Mariapia Mendola

Research Fellow

University of Milan Bicocca

Mariapia Mendola is Associate Professor of Economics at University of Milano Bicocca and Director of the Poverty and Development Program at Centro Studi Luca d’Agliano in Milan.
She holds a B.Sc. in Economic and Social Sciences from Bocconi University in Milan. Before graduate studies, she studied at the Pontificia Universidad Católica de Chile and worked at ECLAC in Santiago. Mariapia Mendola obtained an MA in Development Economics from the University of Sussex in 2002 and a Ph.D in economics from the University of Milan in 2005. She has been visiting scholar at the New York University in 2006 and at the Tinbergen Institute in Amsterdam in 2008.

She has published in international journals such as the Journal of Development Economics, Journal of Health Economics and Journal of Economic Geography. Her research is in the field of development economics, household and population economics, economics of migration.

She has served as consultant and policy advisor for various international organisations such as the WB, UNDP, FAO, EC, NRC in different countries in Africa, Latin America and the Western Balkans.

She joined IZA as a Research Fellow in February 2014.



IZA Discussion Paper No. 10462

This paper examines the causal effects of family size and demographic structure on offspring's international migration. We use rich survey data from Mexico to estimate the impact of sibship size, birth order and sibling composition on teenagers' and young adults' migration outcomes. We find no empirical support for the hypothesis...

IZA Discussion Paper No. 10444
published in: Markets, Governance and Institutions in the Process of Economic Development, Oxford: OUP, 2017.

This paper investigates the impact of internal migration on child labor outcomes in Brazil. We develop a theoretical model and evaluate it on children aged 10 to 14 using two decades of Census data. In our model, migration impacts child labor through changes in the local labor market, which is...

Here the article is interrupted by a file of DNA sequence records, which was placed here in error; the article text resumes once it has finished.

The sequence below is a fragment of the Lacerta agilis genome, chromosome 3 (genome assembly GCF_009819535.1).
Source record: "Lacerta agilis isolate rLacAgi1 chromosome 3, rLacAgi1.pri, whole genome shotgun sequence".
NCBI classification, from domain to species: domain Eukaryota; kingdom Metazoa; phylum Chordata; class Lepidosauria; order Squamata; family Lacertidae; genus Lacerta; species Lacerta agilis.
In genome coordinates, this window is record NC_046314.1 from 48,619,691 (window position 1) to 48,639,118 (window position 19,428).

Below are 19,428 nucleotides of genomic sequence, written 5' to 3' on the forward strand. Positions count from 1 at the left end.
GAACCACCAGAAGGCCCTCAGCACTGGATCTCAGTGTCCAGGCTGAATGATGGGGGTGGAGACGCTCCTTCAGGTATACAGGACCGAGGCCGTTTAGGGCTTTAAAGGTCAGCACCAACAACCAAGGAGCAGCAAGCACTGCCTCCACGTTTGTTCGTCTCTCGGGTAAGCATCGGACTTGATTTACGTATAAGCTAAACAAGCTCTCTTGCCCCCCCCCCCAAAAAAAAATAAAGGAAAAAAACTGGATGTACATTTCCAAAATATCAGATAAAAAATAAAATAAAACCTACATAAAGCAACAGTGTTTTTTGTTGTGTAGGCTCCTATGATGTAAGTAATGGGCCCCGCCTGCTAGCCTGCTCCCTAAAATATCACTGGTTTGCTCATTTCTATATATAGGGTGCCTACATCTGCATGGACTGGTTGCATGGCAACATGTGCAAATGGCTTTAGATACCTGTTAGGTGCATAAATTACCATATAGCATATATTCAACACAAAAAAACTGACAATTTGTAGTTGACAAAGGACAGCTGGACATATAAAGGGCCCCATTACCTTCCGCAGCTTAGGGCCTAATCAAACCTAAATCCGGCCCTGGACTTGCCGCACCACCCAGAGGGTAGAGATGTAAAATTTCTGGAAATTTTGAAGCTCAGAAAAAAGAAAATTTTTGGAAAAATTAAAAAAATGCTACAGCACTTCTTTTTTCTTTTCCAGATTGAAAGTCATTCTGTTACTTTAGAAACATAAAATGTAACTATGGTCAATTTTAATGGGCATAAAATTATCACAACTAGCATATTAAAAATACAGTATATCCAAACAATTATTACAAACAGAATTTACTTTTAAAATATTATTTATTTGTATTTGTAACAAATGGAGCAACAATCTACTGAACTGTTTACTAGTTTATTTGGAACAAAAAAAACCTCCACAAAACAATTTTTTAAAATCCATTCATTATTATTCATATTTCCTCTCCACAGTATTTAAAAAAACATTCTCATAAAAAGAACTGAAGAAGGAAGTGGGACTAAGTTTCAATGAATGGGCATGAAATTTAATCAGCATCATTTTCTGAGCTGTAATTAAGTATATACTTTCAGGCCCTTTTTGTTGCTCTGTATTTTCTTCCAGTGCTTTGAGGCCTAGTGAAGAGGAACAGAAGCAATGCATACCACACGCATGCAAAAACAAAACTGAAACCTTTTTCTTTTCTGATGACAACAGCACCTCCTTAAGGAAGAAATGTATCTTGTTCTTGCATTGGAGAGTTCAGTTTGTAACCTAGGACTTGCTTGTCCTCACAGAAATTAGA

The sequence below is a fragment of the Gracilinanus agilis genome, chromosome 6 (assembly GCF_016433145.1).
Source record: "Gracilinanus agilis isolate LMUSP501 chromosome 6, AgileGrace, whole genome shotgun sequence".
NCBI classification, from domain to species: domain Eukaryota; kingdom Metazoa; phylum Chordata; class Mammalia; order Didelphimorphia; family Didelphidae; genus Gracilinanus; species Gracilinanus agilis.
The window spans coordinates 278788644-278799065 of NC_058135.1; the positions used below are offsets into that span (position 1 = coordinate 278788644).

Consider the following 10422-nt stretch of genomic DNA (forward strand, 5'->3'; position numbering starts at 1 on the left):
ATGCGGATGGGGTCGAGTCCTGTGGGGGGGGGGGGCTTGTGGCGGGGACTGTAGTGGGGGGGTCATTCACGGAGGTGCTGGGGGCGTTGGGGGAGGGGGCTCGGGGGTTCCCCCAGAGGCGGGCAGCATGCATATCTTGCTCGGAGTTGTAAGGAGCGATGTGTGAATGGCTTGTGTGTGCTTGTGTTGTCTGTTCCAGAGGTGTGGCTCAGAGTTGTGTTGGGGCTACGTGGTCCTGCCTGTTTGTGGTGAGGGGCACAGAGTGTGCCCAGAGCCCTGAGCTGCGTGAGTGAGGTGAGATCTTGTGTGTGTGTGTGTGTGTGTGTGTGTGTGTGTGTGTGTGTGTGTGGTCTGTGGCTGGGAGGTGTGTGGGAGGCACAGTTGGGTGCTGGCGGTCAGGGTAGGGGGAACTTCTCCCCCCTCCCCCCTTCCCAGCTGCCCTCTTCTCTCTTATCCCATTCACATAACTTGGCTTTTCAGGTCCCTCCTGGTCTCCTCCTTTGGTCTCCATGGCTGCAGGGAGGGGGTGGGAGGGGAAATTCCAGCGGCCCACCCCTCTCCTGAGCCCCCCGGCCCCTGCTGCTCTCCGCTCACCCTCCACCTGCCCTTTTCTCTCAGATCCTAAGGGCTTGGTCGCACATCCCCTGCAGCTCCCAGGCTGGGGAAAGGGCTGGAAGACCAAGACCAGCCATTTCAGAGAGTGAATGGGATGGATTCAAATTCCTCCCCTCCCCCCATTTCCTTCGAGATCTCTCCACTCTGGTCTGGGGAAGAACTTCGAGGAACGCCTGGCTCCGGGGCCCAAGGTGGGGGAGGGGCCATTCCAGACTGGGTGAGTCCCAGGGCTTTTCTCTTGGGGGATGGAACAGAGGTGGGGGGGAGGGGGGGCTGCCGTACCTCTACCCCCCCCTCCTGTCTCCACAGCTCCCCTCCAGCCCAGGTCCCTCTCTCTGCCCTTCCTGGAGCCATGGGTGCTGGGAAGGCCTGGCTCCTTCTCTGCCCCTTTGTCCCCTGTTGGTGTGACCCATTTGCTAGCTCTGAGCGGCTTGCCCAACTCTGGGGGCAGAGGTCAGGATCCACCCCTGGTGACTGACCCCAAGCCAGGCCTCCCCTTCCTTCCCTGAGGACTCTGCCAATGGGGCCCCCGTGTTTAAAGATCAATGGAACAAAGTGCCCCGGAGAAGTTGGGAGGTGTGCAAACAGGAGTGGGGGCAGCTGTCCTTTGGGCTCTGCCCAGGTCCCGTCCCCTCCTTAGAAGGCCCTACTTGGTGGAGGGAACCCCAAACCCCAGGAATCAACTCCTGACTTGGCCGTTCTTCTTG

IZA Discussion Paper No. 9269

War can have long-lasting effects on individual mental health through war trauma. In this paper, we explore the impact of constantly recalling painful episodes related to the 1992-1995 Bosnia and Herzegovina conflict on individual mental health in 2001 using the Center for Epidemiologic Studies Depression (CES-D) scale. Potential endogeneity and...

IZA Discussion Paper No. 8066
published in: World Economy, 2017, 40 (4), 678-702.

This paper investigates the labor market effect of international migration on child work in countries of origin. We use an original cross-country survey dataset, which combines information on international migration with detailed individual-level data on child labor at age 5-14 in a wide range of developing countries. By exploiting both...

IZA Discussion Paper No. 7981
published in: Scandinavian Journal of Economics, 2015, 117(2), 592-618

This paper provides the first direct evidence on the determinants of link formation among immigrants in the host society. We use a purposely-designed survey on a representative sample of Sri Lankan immigrants living in Milan to study how migrants form social links among them and the extent to which this...

IZA Discussion Paper No. 7362
forthcoming in: Journal of Economic Geography

Using census data for 1996, 2001 and 2007 we study the labor market effect of immigration to South Africa. The paper contributes to a small but growing literature on the impact of South-South migration by looking at one of the most attractive destinations for migrant workers in Sub-Saharan Africa. We...

IZA Discussion Paper No. 5920
published in: Journal of Population Economics, 2013, 26 (2), 555-591

We investigate how emigration flows from a developing region are affected by xenophobic violence at destination. Our empirical analysis is based on a unique survey among more than 1000 households, collected in Mozambique in summer 2008, a few months after a series of xenophobic attacks in South Africa killed dozens...

IZA Discussion Paper No. 5870
published in: Journal of Health Economics, 2014, 35, 94-108

Evidence on the role of parental health on child schooling is surprisingly thin. We explore this issue by estimating the short-run effects of parents’ illness on child school enrollment. Our analysis is based on household panel data from Bosnia-Herzegovina, a country whose health and educational systems underwent extensive destruction during...

IZA Discussion Paper No. 3146
published in: Research in Labor Economics, 2009, 29, 167-195

The labor market outcomes of ethnic minorities in advanced societies and their dependence on social relationships and membership in social networks are important empirical issues with significant policy consequences. We use detailed micro-data on multiple-origin ethnic minorities in England and Wales and a discrete choice model to investigate these issues....